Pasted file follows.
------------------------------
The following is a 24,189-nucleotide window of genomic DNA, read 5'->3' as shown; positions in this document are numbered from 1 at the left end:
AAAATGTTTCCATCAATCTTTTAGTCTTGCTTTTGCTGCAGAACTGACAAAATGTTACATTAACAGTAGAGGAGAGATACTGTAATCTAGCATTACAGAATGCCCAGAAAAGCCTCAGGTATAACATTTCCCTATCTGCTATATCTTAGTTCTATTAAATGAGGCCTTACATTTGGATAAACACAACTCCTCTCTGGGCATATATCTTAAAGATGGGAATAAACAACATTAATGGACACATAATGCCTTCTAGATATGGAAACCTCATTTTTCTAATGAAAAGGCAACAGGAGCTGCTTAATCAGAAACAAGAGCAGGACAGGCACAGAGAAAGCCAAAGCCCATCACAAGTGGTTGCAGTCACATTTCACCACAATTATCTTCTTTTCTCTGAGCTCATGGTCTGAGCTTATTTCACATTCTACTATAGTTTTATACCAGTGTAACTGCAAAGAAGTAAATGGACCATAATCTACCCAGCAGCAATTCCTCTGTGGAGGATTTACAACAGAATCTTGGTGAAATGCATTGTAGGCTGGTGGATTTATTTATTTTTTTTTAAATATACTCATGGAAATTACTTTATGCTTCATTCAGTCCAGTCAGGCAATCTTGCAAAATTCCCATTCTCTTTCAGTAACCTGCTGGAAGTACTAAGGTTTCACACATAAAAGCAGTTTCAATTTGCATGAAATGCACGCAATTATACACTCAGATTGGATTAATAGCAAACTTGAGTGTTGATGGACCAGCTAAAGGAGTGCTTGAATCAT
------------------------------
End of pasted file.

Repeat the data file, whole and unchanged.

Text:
The following is a 24,189-nucleotide window of genomic DNA, read 5'->3' as shown; positions in this document are numbered from 1 at the left end:
AAAATGTTTCCATCAATCTTTTAGTCTTGCTTTTGCTGCAGAACTGACAAAATGTTACATTAACAGTAGAGGAGAGATACTGTAATCTAGCATTACAGAATGCCCAGAAAAGCCTCAGGTATAACATTTCCCTATCTGCTATATCTTAGTTCTATTAAATGAGGCCTTACATTTGGATAAACACAACTCCTCTCTGGGCATATATCTTAAAGATGGGAATAAACAACATTAATGGACACATAATGCCTTCTAGATATGGAAACCTCATTTTTCTAATGAAAAGGCAACAGGAGCTGCTTAATCAGAAACAAGAGCAGGACAGGCACAGAGAAAGCCAAAGCCCATCACAAGTGGTTGCAGTCACATTTCACCACAATTATCTTCTTTTCTCTGAGCTCATGGTCTGAGCTTATTTCACATTCTACTATAGTTTTATACCAGTGTAACTGCAAAGAAGTAAATGGACCATAATCTACCCAGCAGCAATTCCTCTGTGGAGGATTTACAACAGAATCTTGGTGAAATGCATTGTAGGCTGGTGGATTTATTTATTTTTTTTTAAATATACTCATGGAAATTACTTTATGCTTCATTCAGTCCAGTCAGGCAATCTTGCAAAATTCCCATTCTCTTTCAGTAACCTGCTGGAAGTACTAAGGTTTCACACATAAAAGCAGTTTCAATTTGCATGAAATGCACGCAATTATACACTCAGATTGGATTAATAGCAAACTTGAGTGTTGATGGACCAGCTAAAGGAGTGCTTGAATCAT